There are two exemptions to this horrific bill. Unfortunately, neither of these exceptions applies to most "covered expatriates:"
An individual born with citizenship both in the United States and in another country. They are exempt provided that
(a) as of the expatriation date, the individual continues to be a citizen of, and is taxed as a resident of another country, and
(b) the individual was not a resident of the United States for the five taxable years ending with the year of expatriation.
A U.S. citizen who relinquishes U.S. citizenship before reaching age 18 1/2, provided that the individual was a resident of the United States for no more than five taxable years before he or she expatriated.
Plugging the "Billionaire's Loophole"
The uproar over expatriation wouldn't even exist if there weren't an existing quirk in the U.S. Tax Code. U.S. citizens, unlike citizens of almost every other country in the world, are taxed on the basis of their citizenship, not their residence.
Individuals living in the United Kingdom, Japan, Australia, or almost every other country merely need to leave those countries and become non-resident for an extended period to stop paying taxes in their home country. But not the United States: it taxes all the earnings of all its citizens, whether they live in Miami, Montreal, Moscow, or Mumbai.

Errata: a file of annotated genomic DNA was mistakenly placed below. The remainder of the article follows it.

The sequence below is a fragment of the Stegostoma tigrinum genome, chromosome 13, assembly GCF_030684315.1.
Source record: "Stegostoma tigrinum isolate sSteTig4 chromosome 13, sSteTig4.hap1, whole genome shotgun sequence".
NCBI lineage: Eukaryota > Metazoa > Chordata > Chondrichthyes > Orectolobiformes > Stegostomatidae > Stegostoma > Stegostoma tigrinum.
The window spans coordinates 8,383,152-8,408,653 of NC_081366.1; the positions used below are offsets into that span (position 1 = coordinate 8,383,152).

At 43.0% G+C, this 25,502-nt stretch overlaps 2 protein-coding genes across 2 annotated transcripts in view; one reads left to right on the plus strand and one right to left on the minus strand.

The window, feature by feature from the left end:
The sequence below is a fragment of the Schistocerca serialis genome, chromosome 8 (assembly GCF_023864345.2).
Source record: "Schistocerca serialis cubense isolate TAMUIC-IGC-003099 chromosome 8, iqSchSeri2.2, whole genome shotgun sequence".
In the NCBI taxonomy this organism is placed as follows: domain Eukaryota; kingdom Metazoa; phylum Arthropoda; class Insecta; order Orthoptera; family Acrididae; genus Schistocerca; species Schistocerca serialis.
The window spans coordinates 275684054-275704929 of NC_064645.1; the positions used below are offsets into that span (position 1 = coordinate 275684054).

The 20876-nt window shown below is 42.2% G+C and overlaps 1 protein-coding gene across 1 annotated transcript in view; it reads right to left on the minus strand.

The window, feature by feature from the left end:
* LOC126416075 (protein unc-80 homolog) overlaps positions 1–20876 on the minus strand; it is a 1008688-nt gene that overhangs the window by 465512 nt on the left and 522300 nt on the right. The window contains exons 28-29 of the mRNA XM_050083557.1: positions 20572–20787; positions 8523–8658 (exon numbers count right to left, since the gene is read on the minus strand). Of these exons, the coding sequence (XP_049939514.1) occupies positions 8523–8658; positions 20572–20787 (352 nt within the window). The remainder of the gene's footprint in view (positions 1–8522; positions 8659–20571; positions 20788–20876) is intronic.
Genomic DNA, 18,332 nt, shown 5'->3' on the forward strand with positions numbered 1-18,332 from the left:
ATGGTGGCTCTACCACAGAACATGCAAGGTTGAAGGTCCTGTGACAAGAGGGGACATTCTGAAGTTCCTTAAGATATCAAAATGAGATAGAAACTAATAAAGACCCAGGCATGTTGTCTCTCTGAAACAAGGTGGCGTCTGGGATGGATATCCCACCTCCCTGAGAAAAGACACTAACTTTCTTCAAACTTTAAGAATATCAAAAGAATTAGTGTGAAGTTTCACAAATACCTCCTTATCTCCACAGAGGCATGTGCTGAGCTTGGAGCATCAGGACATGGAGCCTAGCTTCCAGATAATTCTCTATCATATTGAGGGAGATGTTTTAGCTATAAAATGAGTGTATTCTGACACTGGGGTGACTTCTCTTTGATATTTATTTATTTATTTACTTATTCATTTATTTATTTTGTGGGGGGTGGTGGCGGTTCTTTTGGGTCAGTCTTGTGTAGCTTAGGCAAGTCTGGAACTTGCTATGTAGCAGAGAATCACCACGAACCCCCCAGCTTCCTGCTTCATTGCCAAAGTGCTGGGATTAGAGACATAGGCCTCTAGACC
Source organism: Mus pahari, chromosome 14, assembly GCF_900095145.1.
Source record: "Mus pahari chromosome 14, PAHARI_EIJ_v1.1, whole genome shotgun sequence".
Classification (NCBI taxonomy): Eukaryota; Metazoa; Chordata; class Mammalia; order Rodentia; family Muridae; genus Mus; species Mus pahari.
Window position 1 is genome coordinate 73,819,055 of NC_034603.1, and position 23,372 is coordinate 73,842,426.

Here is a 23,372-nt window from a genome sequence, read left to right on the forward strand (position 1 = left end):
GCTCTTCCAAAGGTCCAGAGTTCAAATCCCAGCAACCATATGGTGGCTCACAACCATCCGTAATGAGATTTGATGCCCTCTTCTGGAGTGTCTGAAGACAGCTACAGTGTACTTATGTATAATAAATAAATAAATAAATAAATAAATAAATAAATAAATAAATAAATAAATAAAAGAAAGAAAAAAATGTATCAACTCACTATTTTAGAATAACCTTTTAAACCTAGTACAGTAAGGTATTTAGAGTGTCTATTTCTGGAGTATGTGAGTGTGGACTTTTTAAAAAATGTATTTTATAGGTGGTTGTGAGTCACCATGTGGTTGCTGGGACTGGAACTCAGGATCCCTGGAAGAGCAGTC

Since the publication of an article in Forbes magazine in 1994 describing how a handful of billionaires had given up their U.S. citizenship to escape the clutches of the IRS, the image of former U.S. citizens living tax-free in some tropical paradise has been an irresistible populist target.
Sam Gibbons, a now-retired Florida Democrat, referring to expatriates, spoke of "the despicable act of renouncing allegiance to the United States." Former Congressman Rep. Martin Frost, a Texas Democrat, supported an exit tax on the basis of "basic patriotism and basic fairness."
Given attitudes like these, it's not surprising that our political solons have decided to enact an exit tax on "rich" expatriates. However, the tax will affect many more than just a handful of wealthy Americans who become tax exiles by giving up their U.S citizenship. It will also affect hundreds of thousands of wealthy long-term green card holders (many of whom no longer reside in the United States) who are not U.S. citizens.
If anything, it's very likely that this new exit tax will inspire these wealthy non-citizen residents to leave the U.S., if they haven't already lived here for eight years. Not to mention, it will discourage successful foreigners from taking up residence in the U.S. at all.